It’s early evening in California and the sun is still shining. Nine hours away, the Icelandic capital of Reykjavik is also enjoying its summer where the midnight sun burns relentlessly. For Reykjavik-born actor Atli Óskar Fjalarsson, the two are both worlds away.
Since leaving Iceland to study acting at college, both Atli and his native country have been in the spotlight with the release of his latest film, Sparrows (Þrestir) which made its Australian debut at this year’s Scandinavian Film Festival.
“It’s surprising and amazing that film and TV coming out of Iceland is reaching so far,” he says.
Perhaps more surprising is Atli’s claim that, unlike in LA where the number of aspiring actors outweighs those with film credits to their names, in Iceland acting and the arts are both viable career prospects.
“One wouldn’t think of it as being prominent in the film business, but I’ve been working steadily since I was 16,” the 23-year-old says.
“There are a lot of government subsidies and help. They’ve tried to fund film-making and art installations and this continued support is very valuable to the film industry.”
Beginning with voice-over work at age 12, Atli’s first foray into acting came through Rúnar Rúnarsson’s short film, 2 Birds. Years passed before the two crossed paths again and Rúnar mentioned he was working on Sparrows, a coming-of-age film about an estranged teenage boy, whom he was having difficult casting.
“As a joke, I asked ‘Why don’t you cast me?’ I was 21, had a full beard and wasn’t really material for a 15-16 year old boy,” he recounts.
Thinking nothing of the casual banter, Atli moved onto his next job shooting an ad for an Icelandic telephone company where he was working with Rúnar’s wife, who couldn’t believe the transformation in the freshly-shaved Atli.
After seeing some pictures, Rúnar cast Atli as Ari, the lead in Sparrows.
So is getting a leading role really that easy?
“I just needed a hair cut and a shave,” Atli laughs. “It’s amazing what it will do.”
Sparrows is an unflinching look at life as an adolescent whose alienation is echoed in his remote surroundings. Acknowledging that there is a certain universality in Ari’s character, Atli also notes that the two don’t have a lot in common.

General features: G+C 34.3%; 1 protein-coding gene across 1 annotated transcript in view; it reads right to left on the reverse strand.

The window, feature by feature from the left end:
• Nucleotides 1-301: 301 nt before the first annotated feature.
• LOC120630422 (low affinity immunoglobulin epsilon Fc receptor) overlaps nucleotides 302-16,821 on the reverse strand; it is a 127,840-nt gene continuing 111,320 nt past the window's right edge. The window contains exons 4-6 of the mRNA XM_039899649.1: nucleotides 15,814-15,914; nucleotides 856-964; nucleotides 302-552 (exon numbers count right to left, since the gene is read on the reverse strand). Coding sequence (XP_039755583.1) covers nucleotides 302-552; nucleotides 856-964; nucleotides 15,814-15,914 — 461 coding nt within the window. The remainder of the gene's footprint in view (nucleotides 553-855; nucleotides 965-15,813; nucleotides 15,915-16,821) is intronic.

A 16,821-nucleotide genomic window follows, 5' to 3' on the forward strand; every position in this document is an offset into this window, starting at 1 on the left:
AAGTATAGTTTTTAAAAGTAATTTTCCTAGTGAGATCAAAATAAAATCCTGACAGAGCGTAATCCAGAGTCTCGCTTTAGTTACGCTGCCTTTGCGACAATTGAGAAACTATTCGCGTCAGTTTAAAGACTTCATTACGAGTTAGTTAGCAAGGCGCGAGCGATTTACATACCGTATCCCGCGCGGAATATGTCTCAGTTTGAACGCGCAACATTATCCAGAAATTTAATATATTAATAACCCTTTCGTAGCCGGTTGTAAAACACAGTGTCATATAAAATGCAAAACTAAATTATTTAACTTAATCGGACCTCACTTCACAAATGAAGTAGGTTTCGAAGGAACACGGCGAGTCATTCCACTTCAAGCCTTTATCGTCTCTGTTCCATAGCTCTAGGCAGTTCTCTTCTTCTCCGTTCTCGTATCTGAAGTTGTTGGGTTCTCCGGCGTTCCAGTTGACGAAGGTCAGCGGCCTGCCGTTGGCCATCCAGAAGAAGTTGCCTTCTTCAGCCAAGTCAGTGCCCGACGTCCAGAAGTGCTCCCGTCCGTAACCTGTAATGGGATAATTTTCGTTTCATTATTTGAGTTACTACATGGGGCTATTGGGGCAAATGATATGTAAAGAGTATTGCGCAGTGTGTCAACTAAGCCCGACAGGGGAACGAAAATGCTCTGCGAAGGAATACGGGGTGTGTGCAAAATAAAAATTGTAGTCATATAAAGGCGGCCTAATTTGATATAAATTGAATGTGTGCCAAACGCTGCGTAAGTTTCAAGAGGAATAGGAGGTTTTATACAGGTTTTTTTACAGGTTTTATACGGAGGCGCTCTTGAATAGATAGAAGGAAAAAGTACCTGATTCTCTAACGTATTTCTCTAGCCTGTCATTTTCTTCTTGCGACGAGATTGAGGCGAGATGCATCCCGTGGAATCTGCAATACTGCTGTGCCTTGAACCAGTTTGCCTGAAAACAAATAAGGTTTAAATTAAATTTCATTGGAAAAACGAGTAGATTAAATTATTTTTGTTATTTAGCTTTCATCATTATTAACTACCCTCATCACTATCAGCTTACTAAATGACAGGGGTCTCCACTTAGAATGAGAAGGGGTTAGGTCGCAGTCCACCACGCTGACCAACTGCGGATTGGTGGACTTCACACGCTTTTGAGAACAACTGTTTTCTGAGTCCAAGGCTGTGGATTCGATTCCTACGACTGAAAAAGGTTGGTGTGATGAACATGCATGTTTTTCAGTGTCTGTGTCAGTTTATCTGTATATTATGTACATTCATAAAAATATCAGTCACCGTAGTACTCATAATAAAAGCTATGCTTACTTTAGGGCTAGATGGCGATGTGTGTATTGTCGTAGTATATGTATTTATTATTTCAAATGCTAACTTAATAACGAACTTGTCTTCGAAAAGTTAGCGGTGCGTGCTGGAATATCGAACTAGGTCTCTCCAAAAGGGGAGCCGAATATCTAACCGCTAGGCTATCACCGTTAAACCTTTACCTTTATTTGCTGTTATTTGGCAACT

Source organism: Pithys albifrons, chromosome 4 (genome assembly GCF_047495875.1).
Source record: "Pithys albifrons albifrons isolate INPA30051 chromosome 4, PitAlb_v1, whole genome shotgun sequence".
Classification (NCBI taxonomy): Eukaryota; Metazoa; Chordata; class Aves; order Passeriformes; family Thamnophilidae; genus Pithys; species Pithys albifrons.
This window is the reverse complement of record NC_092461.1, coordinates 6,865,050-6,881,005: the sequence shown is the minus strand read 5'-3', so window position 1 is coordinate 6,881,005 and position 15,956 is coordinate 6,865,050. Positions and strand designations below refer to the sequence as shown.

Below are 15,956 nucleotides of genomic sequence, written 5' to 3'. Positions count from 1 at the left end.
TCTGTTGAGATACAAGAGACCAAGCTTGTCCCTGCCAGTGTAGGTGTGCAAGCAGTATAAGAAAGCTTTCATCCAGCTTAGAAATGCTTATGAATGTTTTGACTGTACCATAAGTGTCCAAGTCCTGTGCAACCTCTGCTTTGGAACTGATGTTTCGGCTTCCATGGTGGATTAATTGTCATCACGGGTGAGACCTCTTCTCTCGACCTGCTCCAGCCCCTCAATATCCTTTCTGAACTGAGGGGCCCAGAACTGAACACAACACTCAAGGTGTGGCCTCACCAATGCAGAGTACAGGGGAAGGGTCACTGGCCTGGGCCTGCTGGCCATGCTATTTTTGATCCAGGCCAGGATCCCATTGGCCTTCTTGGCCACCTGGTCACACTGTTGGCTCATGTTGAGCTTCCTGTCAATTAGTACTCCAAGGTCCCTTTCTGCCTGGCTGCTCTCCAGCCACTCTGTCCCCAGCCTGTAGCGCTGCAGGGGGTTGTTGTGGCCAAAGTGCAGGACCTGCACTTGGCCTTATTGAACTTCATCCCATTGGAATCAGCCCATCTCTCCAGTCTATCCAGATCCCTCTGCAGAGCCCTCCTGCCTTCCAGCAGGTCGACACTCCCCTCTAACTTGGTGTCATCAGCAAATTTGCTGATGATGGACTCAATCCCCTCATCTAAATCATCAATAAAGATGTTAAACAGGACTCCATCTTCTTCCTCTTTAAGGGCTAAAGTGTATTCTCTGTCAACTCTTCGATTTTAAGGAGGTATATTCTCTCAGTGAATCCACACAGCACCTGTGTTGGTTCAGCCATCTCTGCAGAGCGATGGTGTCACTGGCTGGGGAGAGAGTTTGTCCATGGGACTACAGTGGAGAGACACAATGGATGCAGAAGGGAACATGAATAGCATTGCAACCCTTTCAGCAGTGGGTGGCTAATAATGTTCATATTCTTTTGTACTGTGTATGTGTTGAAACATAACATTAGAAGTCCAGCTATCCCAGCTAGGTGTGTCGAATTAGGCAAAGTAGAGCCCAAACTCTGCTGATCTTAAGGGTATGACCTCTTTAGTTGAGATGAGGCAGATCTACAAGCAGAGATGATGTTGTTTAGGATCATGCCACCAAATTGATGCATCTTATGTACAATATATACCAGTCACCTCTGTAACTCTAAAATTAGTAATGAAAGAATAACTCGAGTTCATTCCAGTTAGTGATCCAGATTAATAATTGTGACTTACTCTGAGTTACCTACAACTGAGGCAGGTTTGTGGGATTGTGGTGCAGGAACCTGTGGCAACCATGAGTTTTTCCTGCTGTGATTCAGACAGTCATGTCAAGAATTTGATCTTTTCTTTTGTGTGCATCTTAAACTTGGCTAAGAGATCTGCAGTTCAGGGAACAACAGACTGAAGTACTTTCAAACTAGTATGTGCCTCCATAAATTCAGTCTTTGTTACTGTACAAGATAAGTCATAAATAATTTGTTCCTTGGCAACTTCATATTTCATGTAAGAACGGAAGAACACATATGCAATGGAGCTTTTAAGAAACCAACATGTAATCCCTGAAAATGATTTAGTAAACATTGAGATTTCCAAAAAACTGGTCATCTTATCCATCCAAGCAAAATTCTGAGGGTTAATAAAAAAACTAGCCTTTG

“I think everyone can see something in Ari because he’s so representative of loneliness, which is such a strong theme in the film,” he says.
“I’m a little more open to people around me than he is, and I have less difficulty talking.”
Watching Sparrows from an outsider’s perspective makes one wonder how many young Icelanders feel trapped by their surroundings and want to escape. The answer, according to Atli, is no more than any other country.
“Most get a wonderlust to at least explore, go abroad to study and take a trip somewhere but most have returned,” he says, adding that after the country’s infamous economic collapse more and more are deciding not to.
It’s a feeling he’s not immune to, choosing to leave Iceland to study a Bachelor of Acting. There was some deliberation between London and New York, neither of which felt quite far away enough.
“I chose LA not to run away but to explore,” he adds.
With a few more projects lined up, Atli is unsure of when he will return to Iceland.
“I’m not sure if I’ll settle in Iceland until I’m older, possibly when I have kids,” he says.
“Right now I don’t mind flying back and fourth.”
My Iceland: Atli’s favourite places
This is a national park where congress was first formed. It’s beautiful and has such a vast history.
It’s a valley with hot springs and a river running through it, which I love.